Evaluating Indian regulators’ ESG quotient
Khaitan & Co, Mumbai
Khaitan & Co, Mumbai
The Securities Exchange Board of India (SEBI, the market regulator), the Reserve Bank of India (RBI, the financial regulator), and the Ministry of Corporate Affairs (MCA, the corporate affairs regulator) constitute the corporate regulatory trinity of India. Over the past few years, the regulators have opened channels of communication through consultation papers and attempted to increase corporate sustainability responsibilities by way of regulations. The key green initiatives of the Indian regulators are as follows.
Introducing sustainability reporting requirements
Based on voluntary guidelines issued by MCA in 2009 and then in 2011, SEBI released a circular in 2012 that required the top 100 listed entities to include a ‘business responsibility report’ (BRR) in their annual reports. The requirement to file a BRR was progressively extended to the top 500 listed entities in 2015 and to the top 1,000 listed entities in 2019.
In May 2021, based on public consultation and the report of the Committee on Business Responsibility Reporting, SEBI issued a circular replacing the BRR with ‘Business Responsibility and Sustainability Reporting’ (BRSR). BRSR emphasised non-financial aspects of reporting such as social and environmental factors, and placed India on the world map for corporate sustainability reporting.
Revamping corporate social responsibility: the transition from a ‘comply or explain’ to a ‘comply or penalty’ regime
While RBI had issued advisory guidelines for banks in 2007, the Indian company law brought into force in 2013 introduced provisions for corporate social responsibility (CSR) as a voluntary activity for select companies. CSR is essentially permitted philanthropic activities that work towards sustainable development goals. With effect from January 2021, CSR became mandatory for eligible companies, and non-compliance thereof became punishable for both the company as well as ‘officers in default’.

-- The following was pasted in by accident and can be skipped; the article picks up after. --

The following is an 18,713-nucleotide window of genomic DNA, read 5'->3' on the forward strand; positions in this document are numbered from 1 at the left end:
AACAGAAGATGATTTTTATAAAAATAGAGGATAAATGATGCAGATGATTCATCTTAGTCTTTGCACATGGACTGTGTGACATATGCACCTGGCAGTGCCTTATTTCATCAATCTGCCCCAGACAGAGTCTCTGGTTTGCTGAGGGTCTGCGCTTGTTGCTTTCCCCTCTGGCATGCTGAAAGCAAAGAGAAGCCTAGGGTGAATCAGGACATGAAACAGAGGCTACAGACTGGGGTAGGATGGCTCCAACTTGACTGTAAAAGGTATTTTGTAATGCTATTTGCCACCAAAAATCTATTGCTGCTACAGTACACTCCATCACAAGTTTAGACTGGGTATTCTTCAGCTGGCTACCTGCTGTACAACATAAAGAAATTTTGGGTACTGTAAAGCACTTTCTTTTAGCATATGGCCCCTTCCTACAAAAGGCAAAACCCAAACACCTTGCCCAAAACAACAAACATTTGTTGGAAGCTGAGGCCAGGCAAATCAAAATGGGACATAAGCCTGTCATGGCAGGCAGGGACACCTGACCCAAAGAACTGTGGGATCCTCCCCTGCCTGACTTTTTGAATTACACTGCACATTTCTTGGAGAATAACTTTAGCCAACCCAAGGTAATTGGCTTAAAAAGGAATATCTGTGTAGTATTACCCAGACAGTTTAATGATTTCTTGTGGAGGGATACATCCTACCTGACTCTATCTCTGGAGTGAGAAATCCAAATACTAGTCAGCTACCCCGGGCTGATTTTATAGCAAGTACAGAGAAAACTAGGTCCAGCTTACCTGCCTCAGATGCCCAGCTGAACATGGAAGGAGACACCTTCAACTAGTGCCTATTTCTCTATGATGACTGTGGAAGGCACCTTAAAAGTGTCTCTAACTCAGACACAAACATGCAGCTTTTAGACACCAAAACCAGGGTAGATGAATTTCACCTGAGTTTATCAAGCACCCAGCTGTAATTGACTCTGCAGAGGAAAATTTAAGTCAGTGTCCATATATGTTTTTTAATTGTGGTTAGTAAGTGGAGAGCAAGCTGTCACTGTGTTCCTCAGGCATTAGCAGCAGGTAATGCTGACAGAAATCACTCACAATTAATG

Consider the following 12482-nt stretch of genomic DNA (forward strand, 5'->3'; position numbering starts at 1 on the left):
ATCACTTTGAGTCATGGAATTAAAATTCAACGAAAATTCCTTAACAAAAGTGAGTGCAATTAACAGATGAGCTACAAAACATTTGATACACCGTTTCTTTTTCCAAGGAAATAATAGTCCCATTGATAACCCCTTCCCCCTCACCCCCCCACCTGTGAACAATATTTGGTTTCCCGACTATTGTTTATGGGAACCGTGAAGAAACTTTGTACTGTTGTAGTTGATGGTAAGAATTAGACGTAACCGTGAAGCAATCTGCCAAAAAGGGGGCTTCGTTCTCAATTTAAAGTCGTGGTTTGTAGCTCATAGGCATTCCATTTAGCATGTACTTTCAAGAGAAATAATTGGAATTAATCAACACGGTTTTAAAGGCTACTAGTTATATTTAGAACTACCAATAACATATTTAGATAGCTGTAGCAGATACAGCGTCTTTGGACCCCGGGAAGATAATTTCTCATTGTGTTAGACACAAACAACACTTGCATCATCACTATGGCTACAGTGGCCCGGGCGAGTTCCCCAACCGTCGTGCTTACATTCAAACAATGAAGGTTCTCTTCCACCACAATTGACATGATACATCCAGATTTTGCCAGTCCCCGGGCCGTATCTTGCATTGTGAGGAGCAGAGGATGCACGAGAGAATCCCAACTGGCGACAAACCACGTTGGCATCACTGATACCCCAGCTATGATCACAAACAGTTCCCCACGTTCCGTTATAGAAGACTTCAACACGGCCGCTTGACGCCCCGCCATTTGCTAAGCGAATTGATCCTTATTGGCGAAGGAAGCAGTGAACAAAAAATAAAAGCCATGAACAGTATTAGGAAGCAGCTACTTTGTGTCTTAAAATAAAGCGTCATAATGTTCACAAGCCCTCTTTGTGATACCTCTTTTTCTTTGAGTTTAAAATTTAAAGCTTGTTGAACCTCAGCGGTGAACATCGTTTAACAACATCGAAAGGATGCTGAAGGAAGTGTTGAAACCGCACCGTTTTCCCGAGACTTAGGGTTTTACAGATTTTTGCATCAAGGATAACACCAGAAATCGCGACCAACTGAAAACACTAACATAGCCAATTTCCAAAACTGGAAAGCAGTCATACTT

Regulating green securities
Based on a 2015 SEBI public consultation, and voluntary guidelines issued by the Indian Banks Association in 2016, SEBI mooted specific provisions for issuance and listing of green debt securities. In May 2017, it released a circular which:
- explicitly defined ‘green debt securities’;
- iterated responsibilities for the issuer; and
- listed offer letters as well as continuous disclosures.
In 2021, the general regulations for issue and listing of securities were consolidated into one master regulation, and the definition of ‘green debt security’ was compiled therein with amplified end use and discretion to SEBI to add more categories. The 2017 SEBI circular was superseded by an omnibus operational circular issued by SEBI in August 2021 and amended in December 2021. Chapter IX of this circular detailed guidelines for the issue and listing of structured/market-linked debt securities, in addition to carrying forward the provisions of the 2017 SEBI Circular.
Encouraging sustainability-related disclosures
From 2014, Indian company law has mandated disclosure in respect of conservation of energy in the report of the board of directors. In 2015, SEBI (through listing regulations applicable to listed entities) required general disclosures of opportunities and threats, risk and concerns and any material information/event having significant impact. In this respect, some guidance was provided by BSE in its Guidance Document on ESG Disclosures.
Regulating ESG mutual fund schemes
In 2021, SEBI released a consultation paper on introducing disclosure norms for ESG mutual fund schemes. This suggested increased disclosure requirements, as well as the adoption of a true-to-label approach requiring at least 80 per cent of asset under management to be invested in ESG-compliant companies.
Attempts to regulate ESG rating providers
SEBI recently released a consultation paper to standardise the ESG rating and related products ecosystem, and regulate ESG rating providers (ERP), which are currently unregulated.